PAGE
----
Big damned heroes, sir! (*)
This is old news but I just heard about it. MIT's faculty voted unanimously to put all their research papers online. That may not seem like a big deal outside of academia but let me assure you it's a huge deal inside the ivory towers. Professors can opt out if they want to - or more likely if they're forced to by publishers who want to profit off the publication and confuse dissemination with useful publication.
To my knowledge this is the first time an entire institution of higher education anywhere in the world has adopted this kind of policy and the fact that the vote was unanimous shows just how far the commercial constructions around scientific literature have drifted from the ideals of research, publication, and academic discourse that the researchers themselves hold to.
There are some times when I am really proud of my alma mater and this is one of them. Big damned heroes indeed.
(*) Firefly reference, for those wondering what the heck I'm on about.
December 7, 2009
In one of those "you gotta be kidding me moments", the dogged Canadian pursuer of matters online and intellectual, Michael Geist, blogs that the Cartel (Canadian version) may have pirated as much as CDN 60 billion in recordings. The admitted facts amount to at least $50 million in infringements, but you remember how the Cartel went for "statutory damages" (the maximum allowed by law) when it was suing its customers? Yeah, that. Well, if you count the statutory damages for the 300,000 songs involved in the suit? Sixty billion, baybee.
Geist has a blog entry summarizing the situation, but the full read is over at his Technology & Law column (read it online via the Toronto Star's site). I should also note that Geist publishes a free email newsletter with excerpts and updates on many cases of interest.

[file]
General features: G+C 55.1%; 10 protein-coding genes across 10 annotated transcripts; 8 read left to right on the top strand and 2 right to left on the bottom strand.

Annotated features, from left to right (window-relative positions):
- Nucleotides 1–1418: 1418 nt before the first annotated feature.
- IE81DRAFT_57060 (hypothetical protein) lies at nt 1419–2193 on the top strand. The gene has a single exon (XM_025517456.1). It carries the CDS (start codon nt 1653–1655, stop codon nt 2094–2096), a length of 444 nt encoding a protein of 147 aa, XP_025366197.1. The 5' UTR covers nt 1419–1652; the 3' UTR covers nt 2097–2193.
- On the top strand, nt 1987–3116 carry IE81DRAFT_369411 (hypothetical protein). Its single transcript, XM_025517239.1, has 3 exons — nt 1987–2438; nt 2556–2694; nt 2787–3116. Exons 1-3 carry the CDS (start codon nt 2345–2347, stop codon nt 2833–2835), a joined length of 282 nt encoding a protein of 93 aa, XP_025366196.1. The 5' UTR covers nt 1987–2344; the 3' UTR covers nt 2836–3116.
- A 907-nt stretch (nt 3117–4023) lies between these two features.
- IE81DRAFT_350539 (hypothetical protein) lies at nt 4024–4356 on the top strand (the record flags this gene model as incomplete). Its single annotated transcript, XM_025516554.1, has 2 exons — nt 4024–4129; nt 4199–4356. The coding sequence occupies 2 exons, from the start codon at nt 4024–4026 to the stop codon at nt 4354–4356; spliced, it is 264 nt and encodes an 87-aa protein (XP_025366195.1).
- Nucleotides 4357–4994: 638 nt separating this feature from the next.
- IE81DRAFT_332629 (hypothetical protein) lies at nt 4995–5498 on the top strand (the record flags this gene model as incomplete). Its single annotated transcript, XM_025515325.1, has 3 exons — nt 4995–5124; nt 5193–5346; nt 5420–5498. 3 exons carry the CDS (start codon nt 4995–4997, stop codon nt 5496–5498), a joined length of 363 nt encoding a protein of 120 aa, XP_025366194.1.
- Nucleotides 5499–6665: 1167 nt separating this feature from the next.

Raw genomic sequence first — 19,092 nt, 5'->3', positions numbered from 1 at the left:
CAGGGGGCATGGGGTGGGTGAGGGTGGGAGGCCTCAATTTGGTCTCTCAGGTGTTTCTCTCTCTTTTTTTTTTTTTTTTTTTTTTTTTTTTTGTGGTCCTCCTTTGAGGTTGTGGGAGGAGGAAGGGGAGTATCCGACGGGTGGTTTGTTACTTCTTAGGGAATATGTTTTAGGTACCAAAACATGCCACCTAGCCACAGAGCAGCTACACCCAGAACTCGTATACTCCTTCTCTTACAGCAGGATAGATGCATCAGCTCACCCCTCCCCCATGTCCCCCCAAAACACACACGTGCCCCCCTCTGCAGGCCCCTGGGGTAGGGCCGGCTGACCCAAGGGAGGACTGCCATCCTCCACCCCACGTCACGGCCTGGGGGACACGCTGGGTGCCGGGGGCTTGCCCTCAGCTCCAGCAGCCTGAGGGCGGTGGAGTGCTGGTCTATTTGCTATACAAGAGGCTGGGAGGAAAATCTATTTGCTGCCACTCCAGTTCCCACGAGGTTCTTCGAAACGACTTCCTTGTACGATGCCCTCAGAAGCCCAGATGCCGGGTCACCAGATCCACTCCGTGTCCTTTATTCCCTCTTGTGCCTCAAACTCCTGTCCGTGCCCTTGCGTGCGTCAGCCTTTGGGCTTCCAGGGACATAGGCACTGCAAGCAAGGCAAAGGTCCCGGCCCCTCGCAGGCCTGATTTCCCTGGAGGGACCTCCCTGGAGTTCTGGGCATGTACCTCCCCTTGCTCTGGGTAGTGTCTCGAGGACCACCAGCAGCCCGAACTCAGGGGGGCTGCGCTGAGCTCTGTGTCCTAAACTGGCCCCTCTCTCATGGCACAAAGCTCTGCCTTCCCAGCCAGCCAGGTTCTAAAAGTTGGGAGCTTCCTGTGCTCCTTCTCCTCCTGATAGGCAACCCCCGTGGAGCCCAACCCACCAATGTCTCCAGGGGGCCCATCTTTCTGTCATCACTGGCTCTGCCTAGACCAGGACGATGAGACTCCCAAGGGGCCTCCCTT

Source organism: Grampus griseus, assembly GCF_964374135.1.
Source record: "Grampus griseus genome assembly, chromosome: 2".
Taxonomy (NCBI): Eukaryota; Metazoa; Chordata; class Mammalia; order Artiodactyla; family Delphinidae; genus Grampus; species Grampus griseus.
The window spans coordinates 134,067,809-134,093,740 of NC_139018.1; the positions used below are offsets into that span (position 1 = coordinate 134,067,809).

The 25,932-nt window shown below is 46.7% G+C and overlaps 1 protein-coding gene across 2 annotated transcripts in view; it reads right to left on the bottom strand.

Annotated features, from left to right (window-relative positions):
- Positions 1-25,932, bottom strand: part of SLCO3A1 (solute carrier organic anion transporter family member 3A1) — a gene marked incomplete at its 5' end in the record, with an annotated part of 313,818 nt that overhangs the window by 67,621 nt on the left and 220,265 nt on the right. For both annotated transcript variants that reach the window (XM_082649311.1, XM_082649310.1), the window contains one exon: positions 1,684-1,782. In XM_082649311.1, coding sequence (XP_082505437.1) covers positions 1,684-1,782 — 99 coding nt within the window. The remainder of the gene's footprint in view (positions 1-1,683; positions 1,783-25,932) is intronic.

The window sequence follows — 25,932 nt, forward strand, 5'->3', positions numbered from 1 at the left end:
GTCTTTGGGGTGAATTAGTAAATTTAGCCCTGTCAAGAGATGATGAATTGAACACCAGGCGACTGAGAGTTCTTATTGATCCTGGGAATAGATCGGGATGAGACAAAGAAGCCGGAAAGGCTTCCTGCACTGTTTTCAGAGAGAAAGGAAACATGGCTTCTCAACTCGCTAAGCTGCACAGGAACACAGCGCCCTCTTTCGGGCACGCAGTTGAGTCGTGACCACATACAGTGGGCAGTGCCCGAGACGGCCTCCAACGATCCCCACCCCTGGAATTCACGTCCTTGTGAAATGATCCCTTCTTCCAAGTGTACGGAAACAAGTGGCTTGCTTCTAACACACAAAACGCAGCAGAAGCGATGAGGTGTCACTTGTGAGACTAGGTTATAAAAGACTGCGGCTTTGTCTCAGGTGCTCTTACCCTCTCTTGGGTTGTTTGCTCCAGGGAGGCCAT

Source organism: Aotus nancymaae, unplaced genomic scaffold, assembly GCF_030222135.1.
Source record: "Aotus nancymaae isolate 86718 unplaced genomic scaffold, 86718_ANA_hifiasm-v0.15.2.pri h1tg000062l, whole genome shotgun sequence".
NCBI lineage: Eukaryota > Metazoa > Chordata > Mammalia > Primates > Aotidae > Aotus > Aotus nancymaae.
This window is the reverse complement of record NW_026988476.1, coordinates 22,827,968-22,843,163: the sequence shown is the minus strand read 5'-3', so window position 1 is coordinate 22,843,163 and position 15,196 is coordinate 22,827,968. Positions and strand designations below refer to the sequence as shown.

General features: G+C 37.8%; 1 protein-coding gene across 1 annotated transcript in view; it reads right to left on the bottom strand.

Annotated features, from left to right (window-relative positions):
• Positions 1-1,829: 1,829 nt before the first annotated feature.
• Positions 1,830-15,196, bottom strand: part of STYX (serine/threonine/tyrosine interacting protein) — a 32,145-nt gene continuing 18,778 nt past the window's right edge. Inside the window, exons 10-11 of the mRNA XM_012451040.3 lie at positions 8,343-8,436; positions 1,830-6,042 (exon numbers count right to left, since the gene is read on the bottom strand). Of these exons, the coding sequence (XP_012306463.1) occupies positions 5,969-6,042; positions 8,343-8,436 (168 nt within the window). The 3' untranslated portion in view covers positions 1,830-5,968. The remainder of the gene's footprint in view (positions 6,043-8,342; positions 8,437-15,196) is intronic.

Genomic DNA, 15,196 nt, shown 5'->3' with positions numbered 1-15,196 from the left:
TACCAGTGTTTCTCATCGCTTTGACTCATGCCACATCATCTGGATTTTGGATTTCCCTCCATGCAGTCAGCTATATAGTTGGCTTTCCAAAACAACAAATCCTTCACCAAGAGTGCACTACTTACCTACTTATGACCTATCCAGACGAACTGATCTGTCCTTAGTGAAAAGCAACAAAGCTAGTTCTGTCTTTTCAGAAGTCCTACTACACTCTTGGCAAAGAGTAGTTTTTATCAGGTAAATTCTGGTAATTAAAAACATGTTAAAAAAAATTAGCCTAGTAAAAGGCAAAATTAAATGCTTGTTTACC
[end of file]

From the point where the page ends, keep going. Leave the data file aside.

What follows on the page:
The issue at hand here has been long standing. In fact, the lawsuit itself is over a year old (filed October 2008) and that suit was only filed after the hundreds of artists involved got fed up with decades-long delays by the Cartel in paying what are called "pending" royalties. These royalties are due under law, but the situation in Canada is such that the Cartel doesn't have to pay before it uses the material, it just has to make a list of whom it owes what. And according to Geist, the list goes back to the 1980s. Which, I feel compelled to point out, predates even the original Napster.
In theory, the list should be paid off, but there are no penalties or deadlines in law for it, so the rights holders have to negotiate for what's due to them or if that fails, sue. And sue they are, thousands of them in a class action (PDF link) that seeks not only the back royalties that are due, but punitive damages because the Cartel has willfully stolen from these artist for so long.
Funny, where have we heard language like that before?
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